The idea of county-wide wifi might be within reach of Athens County residents.
Though that project is not planned for the immediate future, it might follow on the coattails of a project undertaken by Athens County 9-1-1 to improve communication between their towers and first responders.
In a presentation to Athens City Council members Monday, Athens County 9-1-1 Director Dan Pfeiffer and Athens County Planner Bob Eichenberg asked the council to support efforts to apply for a grant that would update the antiquated system the service is currently running on.
If the service were to receive the money, Pfeiffer said they would use the potential $500,000 grant to replace the old system with a new microwave transmitted system.
“We’re still using … copper twisted wire,” Councilman Steve Patterson, D-At Large, said. “This would make for better continuity between the towers.”
There are eight towers spread throughout the county working on the old system, he added.
“Its not the most efficient way, especially in the modern age,” Pfeiffer said.
On top of creating easier lines of communication for safety services around the county, Eichenberg said the project could potentially save the city money.
After a meeting with Athens Police Chief Tom Pyle about the project, Eichenberg said the microwave system could cut out the cellular system used by officers to report data and allow officers to link in to the larger system.
“Right now, we pay for a wireless card in the vehicle, so there is a cost saving element to this,” Service-Safety Director Paula Horan-Moseley said.
Pfeiffer said the microwave system would not only ease communication between safety services, but also potentially for businesses and other entities.
“That opens up a large pipeline for info around the county,” Pfeiffer said.
The upgrade is projected to cost about $400,000, Eichenberg said. The city would not have to contribute any money to the project, he added, but would only have to offer its support.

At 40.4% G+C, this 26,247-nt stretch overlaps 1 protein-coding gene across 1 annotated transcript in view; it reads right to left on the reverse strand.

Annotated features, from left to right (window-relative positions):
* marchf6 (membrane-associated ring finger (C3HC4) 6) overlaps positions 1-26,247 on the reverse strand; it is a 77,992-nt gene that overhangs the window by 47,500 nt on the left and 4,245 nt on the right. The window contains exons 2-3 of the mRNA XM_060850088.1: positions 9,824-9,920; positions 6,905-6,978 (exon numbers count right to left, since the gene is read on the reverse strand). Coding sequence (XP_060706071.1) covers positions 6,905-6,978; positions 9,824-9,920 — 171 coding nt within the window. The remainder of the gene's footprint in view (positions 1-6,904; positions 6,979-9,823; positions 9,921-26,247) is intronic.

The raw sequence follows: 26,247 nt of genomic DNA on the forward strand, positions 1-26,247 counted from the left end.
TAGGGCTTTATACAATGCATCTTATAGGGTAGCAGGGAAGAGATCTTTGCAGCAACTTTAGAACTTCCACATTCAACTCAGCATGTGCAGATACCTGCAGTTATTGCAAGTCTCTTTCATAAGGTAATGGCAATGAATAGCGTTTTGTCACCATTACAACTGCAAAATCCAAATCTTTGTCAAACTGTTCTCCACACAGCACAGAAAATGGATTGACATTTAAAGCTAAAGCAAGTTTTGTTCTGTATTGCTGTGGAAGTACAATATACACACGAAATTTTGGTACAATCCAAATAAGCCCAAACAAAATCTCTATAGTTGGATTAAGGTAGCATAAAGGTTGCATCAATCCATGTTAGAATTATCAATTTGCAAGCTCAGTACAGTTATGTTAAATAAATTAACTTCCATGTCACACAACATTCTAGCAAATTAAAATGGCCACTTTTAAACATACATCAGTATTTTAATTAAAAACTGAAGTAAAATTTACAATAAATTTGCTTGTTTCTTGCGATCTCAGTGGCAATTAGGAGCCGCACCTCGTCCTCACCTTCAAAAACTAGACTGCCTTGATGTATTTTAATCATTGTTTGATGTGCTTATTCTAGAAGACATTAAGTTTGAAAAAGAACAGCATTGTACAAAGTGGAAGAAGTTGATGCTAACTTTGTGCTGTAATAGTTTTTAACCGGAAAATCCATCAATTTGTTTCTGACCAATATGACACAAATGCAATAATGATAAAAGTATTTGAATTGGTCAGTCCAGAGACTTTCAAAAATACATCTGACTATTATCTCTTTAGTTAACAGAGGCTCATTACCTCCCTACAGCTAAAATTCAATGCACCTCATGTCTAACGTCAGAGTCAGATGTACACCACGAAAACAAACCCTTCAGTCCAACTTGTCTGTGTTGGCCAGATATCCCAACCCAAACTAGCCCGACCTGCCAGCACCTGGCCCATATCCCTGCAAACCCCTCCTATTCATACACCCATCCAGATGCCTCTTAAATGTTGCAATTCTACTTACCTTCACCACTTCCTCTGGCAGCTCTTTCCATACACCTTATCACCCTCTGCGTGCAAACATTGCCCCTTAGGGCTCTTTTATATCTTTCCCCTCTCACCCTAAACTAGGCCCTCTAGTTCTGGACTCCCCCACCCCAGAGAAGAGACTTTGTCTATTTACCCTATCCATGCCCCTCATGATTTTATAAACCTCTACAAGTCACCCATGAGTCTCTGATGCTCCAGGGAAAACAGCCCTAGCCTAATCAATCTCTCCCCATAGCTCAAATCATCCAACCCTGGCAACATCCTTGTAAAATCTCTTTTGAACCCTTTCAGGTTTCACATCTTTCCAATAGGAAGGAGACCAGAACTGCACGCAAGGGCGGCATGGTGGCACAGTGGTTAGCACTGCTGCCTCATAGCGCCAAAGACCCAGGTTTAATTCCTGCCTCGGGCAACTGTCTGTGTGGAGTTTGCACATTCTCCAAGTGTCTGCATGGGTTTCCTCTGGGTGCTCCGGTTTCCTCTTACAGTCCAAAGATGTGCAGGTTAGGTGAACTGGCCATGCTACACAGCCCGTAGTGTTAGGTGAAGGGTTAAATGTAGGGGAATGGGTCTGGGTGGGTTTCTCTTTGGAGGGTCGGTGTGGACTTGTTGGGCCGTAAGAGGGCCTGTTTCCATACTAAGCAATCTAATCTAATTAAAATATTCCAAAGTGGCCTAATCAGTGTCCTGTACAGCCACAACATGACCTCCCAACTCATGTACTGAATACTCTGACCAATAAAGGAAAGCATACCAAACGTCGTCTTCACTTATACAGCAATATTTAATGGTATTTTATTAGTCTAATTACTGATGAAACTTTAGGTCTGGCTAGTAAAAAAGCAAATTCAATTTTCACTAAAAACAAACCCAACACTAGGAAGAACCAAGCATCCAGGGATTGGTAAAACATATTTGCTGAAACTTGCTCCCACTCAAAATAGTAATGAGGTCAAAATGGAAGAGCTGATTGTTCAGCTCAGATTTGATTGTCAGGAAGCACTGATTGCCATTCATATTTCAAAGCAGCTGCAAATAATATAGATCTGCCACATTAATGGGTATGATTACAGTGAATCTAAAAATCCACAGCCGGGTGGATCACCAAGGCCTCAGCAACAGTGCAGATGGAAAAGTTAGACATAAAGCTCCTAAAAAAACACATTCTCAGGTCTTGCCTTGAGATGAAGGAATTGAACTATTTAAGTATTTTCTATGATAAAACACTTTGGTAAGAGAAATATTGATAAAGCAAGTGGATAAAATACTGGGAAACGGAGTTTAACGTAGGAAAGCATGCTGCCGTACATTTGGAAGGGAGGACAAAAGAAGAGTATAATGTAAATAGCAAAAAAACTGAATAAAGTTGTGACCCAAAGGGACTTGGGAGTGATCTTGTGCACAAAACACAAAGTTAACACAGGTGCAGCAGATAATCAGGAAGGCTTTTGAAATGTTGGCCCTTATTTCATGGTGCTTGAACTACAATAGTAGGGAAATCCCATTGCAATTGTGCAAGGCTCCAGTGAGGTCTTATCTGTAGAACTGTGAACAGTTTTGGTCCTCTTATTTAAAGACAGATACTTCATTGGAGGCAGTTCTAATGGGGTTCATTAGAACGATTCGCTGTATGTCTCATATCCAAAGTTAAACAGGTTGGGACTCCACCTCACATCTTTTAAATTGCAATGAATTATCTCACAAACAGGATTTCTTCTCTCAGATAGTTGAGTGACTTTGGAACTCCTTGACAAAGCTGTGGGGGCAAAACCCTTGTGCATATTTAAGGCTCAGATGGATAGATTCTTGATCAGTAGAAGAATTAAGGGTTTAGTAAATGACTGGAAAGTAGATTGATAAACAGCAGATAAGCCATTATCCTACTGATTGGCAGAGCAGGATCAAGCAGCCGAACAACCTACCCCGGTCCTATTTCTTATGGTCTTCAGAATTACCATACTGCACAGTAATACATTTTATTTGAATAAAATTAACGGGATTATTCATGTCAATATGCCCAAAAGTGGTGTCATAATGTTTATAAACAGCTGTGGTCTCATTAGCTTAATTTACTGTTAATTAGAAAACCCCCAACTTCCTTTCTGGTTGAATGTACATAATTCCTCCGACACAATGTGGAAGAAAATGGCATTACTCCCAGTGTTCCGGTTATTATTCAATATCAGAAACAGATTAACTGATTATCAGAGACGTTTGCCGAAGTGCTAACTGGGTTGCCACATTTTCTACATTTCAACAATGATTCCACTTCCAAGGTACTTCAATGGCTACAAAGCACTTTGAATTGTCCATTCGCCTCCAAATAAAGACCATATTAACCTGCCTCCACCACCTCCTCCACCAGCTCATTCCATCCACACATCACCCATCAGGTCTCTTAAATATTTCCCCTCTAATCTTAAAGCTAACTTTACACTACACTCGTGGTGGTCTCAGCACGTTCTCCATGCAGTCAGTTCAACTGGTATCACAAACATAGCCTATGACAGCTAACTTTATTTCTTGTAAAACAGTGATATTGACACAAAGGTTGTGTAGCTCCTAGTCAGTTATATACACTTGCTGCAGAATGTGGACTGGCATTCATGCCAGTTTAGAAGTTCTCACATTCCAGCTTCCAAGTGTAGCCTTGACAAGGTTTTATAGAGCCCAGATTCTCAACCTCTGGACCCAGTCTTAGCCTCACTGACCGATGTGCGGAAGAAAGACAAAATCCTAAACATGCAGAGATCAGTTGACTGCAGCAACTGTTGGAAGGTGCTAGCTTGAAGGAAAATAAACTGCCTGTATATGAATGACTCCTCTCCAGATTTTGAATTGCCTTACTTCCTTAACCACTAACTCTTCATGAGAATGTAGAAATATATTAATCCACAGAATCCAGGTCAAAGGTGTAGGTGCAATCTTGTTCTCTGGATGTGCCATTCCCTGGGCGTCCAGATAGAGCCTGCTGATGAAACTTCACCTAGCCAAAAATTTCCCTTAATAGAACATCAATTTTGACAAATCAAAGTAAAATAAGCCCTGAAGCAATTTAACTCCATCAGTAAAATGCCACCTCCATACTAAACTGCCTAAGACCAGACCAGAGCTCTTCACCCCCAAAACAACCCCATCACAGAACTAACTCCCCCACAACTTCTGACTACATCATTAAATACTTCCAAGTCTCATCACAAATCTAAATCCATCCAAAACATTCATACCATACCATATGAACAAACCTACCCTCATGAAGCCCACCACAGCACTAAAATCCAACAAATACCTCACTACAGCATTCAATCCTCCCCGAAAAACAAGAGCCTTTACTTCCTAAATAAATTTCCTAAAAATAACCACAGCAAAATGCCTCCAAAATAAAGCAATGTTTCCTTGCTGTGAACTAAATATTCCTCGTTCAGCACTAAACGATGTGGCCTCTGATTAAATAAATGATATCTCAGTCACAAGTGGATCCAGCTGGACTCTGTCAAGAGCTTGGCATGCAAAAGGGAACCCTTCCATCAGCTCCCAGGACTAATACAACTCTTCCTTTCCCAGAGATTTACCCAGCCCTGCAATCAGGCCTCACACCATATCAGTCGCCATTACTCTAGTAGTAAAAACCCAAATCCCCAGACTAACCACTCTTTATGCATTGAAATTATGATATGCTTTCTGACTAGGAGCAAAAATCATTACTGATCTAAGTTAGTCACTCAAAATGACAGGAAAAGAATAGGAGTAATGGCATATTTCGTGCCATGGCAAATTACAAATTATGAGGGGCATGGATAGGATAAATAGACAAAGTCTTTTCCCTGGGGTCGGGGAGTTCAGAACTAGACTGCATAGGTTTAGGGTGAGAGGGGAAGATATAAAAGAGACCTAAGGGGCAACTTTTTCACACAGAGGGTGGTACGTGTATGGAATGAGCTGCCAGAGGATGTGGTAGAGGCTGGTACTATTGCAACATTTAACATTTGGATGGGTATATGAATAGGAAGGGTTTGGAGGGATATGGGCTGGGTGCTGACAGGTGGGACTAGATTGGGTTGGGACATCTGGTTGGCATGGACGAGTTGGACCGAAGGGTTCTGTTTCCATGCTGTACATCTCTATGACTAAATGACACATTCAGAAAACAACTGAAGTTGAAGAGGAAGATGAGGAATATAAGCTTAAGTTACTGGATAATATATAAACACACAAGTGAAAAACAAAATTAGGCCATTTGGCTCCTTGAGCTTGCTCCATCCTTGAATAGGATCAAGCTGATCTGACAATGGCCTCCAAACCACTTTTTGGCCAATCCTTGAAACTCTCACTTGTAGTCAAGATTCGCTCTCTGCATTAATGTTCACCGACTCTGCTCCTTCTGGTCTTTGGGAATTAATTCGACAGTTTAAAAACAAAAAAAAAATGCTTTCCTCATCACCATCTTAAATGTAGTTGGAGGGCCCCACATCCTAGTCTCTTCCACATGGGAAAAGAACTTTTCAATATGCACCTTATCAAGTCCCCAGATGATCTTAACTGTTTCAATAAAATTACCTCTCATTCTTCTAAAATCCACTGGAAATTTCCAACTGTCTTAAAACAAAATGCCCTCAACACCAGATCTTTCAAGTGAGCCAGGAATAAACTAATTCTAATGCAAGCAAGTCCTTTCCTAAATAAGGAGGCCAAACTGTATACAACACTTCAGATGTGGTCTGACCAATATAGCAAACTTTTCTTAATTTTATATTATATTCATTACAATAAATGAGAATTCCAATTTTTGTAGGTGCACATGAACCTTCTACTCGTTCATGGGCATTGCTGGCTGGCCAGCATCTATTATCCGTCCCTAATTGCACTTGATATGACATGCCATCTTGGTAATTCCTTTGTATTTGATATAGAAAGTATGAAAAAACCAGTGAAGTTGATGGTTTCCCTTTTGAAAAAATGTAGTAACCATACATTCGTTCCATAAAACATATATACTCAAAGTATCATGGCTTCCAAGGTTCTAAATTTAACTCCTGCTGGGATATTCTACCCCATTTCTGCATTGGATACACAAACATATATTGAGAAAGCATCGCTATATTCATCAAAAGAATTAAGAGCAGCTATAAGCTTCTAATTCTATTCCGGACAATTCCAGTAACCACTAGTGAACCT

“The only thing we need from the city of Athens is your support and your signature,” Pfeiffer said.
It would be paid for by the Athens County 9-1-1.
The city would not have to host a new tower. Eichenberg said the new system would operate on the existing towers.
Beyond providing an efficient way for emergency services to communicate, Eichenberg said if a private company were to choose to invest in the system, the company could potentially provide county-wide wifi.
Council members also discussed amending an ordinance calling for a feasibility study for housing all Athens County emergency services in the same building.
The ordinance had reached its third and final reading, but had to be amended after the Athens County Commissioners asked that county services not be included in the study, Athens Mayor Paul Wiehl said.
“The county commissioners feel that there has been a feasibility study in the past … and therefore did not want to be included in this,” Wiehl said. “The commitment for dollars is not what they anticipated in their budget.”
Original plans for the new building included housing the Athens Police Department, the Athens Fire Department, the Ohio University Police Department, the Athens County Sheriff’s Office and Athens County 9-1-1 in the same location.
After amendments, the feasibility study will only include housing APD, OUPD and AFD, Patterson said.
Wiehl said he understood the commissioners’ apprehension.
“I have reservations as well with putting all our eggs in one basket,” he said.
The ordinance was sent back to its first reading.